Planned Parenthood could leave the Title X program as soon as next week
The Trump administration earlier this year finalized a rule banning organizations that get money through Title X — the nation’s only federal funding program dedicated to family planning — from providing or referring patients for abortions.
Now Planned Parenthood, which serves 40 percent of the country’s 4 million Title X patients, says it will be forced to leave the program next week unless courts act to block the regulation, known by some as the “domestic gag rule.”
“The gag rule is unethical and dangerous, and we will not subject our patients to it,” said Alexis McGill Johnson, acting president of Planned Parenthood Federation of America, in a statement on Wednesday. The group also filed a letter with the Ninth Circuit Court of Appeals, asking it to block the Trump administration rule.
“Unless the Ninth Circuit intervenes,” Johnson said in her statement, “this gag rule will destroy the Title X program — putting birth control, breast and cervical cancer screenings, and STI testing and treatment at risk for millions of people struggling to make ends meet.”
The rule has been the subject of court battles for months, but in July, the Ninth Circuit said the rule could go into effect while its challengers, including Planned Parenthood, fight it in court. And the Department of Health and Human Services gave all Title X grantees until August 19 to submit plans explaining how they would comply with the rule.
Planned Parenthood says it will not stop referring for or providing abortions, but it will exit the program if the rule remains in place, which could leave patients without access to family planning services.
“The impact will vary state by state, but at the end of the day what it will mean is that too many people will delay or go without care,” Johnson told Vox in a statement.
Anti-abortion groups have praised the Trump administration rule, arguing that groups that perform abortions shouldn’t get federal money. But Planned Parenthood has long argued that forcing Title X providers to stop referring for abortions is unfair to patients, depriving them of the full range of reproductive health options. And it argues that the domestic gag rule is part of a larger attack by the Trump administration, not just on abortion rights, but on contraception too.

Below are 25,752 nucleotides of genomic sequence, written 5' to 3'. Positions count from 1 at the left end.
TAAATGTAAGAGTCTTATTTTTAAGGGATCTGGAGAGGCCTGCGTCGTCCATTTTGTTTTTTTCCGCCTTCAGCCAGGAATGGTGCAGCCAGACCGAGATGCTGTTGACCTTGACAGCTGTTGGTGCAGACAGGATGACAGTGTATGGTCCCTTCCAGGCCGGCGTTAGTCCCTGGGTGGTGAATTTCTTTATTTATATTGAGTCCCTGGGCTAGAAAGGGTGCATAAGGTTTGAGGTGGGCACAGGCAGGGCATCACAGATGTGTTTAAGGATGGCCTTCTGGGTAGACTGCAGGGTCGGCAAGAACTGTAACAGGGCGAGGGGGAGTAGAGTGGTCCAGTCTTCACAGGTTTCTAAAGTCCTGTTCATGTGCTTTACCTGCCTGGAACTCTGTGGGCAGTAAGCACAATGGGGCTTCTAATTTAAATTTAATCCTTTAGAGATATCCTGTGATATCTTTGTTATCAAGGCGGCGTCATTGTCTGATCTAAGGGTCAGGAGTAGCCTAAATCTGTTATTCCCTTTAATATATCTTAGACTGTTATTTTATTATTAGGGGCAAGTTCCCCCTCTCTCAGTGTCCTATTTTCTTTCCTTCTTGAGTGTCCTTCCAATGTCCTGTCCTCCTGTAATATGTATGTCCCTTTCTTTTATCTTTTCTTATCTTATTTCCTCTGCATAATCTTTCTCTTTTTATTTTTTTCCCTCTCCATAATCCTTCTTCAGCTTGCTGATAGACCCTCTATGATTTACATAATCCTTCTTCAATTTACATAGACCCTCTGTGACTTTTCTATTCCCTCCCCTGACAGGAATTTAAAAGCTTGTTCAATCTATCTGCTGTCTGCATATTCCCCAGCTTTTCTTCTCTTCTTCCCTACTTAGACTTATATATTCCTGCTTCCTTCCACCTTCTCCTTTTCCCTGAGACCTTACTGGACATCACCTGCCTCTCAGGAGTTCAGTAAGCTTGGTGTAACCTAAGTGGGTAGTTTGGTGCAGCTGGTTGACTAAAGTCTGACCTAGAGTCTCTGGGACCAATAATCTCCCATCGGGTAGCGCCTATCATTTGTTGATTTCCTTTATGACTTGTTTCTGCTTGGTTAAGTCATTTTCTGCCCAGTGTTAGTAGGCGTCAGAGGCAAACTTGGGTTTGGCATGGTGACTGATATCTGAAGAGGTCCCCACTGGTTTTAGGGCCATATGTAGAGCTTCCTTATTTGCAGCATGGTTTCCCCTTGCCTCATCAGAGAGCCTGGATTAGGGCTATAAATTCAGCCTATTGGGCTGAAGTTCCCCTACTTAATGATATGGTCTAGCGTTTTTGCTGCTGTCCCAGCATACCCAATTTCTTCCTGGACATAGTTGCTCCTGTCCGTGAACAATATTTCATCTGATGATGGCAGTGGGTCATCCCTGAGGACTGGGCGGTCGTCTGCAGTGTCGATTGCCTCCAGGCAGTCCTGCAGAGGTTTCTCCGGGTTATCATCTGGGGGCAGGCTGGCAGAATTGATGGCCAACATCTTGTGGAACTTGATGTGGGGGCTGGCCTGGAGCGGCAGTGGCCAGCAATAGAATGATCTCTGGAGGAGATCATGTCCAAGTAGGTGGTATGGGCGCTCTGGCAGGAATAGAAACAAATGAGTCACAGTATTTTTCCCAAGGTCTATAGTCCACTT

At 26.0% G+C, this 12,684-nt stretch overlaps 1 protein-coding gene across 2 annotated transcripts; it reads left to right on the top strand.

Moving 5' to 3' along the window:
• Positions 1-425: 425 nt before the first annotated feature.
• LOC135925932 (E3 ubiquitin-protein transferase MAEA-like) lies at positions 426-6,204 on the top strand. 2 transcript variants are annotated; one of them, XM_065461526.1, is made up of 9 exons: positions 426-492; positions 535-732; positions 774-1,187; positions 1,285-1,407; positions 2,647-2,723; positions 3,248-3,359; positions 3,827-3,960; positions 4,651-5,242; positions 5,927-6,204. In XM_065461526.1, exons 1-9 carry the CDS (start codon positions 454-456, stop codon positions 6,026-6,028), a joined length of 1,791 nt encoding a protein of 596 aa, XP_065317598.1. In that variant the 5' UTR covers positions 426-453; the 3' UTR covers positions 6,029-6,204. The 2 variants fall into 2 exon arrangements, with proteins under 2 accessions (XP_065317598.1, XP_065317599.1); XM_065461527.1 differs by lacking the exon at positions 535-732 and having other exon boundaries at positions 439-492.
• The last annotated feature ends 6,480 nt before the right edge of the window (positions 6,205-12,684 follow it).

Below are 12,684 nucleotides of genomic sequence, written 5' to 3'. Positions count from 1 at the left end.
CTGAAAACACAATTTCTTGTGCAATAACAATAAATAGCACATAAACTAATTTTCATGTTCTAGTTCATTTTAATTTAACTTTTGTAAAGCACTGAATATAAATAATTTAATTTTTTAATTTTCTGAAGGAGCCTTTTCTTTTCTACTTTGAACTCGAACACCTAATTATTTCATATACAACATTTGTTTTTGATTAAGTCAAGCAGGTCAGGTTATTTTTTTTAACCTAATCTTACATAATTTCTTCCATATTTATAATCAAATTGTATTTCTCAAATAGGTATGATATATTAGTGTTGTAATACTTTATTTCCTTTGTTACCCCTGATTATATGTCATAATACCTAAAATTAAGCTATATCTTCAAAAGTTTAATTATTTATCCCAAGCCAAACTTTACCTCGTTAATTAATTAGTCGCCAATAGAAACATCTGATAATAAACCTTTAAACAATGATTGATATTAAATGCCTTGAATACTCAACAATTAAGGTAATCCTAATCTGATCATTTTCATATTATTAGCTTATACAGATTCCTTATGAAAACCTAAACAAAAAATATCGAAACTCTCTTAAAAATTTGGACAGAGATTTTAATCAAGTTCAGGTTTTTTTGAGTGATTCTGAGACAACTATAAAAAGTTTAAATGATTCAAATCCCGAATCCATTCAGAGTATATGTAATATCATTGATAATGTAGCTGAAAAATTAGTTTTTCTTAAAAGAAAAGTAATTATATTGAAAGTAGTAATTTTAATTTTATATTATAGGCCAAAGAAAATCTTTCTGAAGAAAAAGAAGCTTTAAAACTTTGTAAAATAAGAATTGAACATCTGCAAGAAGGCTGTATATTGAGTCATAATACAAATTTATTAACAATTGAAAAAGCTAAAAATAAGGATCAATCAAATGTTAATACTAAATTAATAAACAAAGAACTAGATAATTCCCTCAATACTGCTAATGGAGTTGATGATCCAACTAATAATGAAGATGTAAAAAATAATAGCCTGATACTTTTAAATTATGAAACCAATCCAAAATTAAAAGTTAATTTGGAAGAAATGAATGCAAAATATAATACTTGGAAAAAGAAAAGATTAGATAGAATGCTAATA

Planned Parenthood will pull out of the Title X program rather than follow the Trump administration’s “gag rule”
The Trump administration rule, finalized in March, requires providers that receive Title X funds be both physically and financially separate from any entity that provides or refers for abortions. That means that because some Planned Parenthood health centers perform abortions, all Planned Parenthood centers would be barred from getting Title X funding, which is intended to help low-income Americans and other underserved groups get contraception, STI testing, and other services.
Providers were already banned from using Title X money to pay for abortions, but Title X funding recipients could still perform abortions if they covered the costs with other funds.
The rule essentially gives two options to Planned Parenthood and other Title X grantees that perform abortions: They can stop offering or referring for the service, or they can stop accepting Title X money, potentially compromising their ability to offer family planning services to low-income patients.
On Wednesday, Planned Parenthood announced that unless the Ninth Circuit intervenes, it will take the second option.
But if it has to exit the program, the group says patients will also suffer. In Ohio, for instance, a mobile health care unit run by Planned Parenthood will have to cease operations, Johnson told Vox. Meanwhile, “in Minnesota and Vermont, where Planned Parenthood serves 90-100 percent of the Title X patients, wait times for appointments will skyrocket, and people will delay or go without care.”
Planned Parenthood will try to make up the budget shortfall through other funding sources, like donations, but “it is unrealistic to think grants or private donations can replace a decades-old federal program,” Johnson said.
Meanwhile, changes at the state level could provide a preview of what the public-health impacts of the rule might look like. “In Iowa, STD rates have spiked after health center closures, and access is already diminished due to the state defunding Planned Parenthood’s services,” Johnson said. “In New Hampshire, since the state cut funding for STI testing and treatment in 2012, rates of gonorrhea and chlamydia spiked in the state.”
Anti-abortion groups, on the other hand, have praised the Trump administration rule. “We thank President Trump for taking decisive action to disentangle taxpayers from the big abortion industry led by Planned Parenthood,” said Marjorie Dannenfelser, president of Susan B. Anthony List, in a statement earlier this year.
But Planned Parenthood and other reproductive health advocates see it as part of a larger attempt by the administration to restrict not just abortion, but contraception as well. They point to the fact that the administration awarded a $1.7 million grant this year to the anti-abortion group Obria, which offers training on the rhythm method and has promised “to never provide hormonal contraception.”
“The Trump administration is targeting providers like Planned Parenthood in an attempt to end access to birth control and other reproductive health care,” Johnson said in her statement Wednesday. “This is a blatant assault on our health and rights, and we will not stand for it.”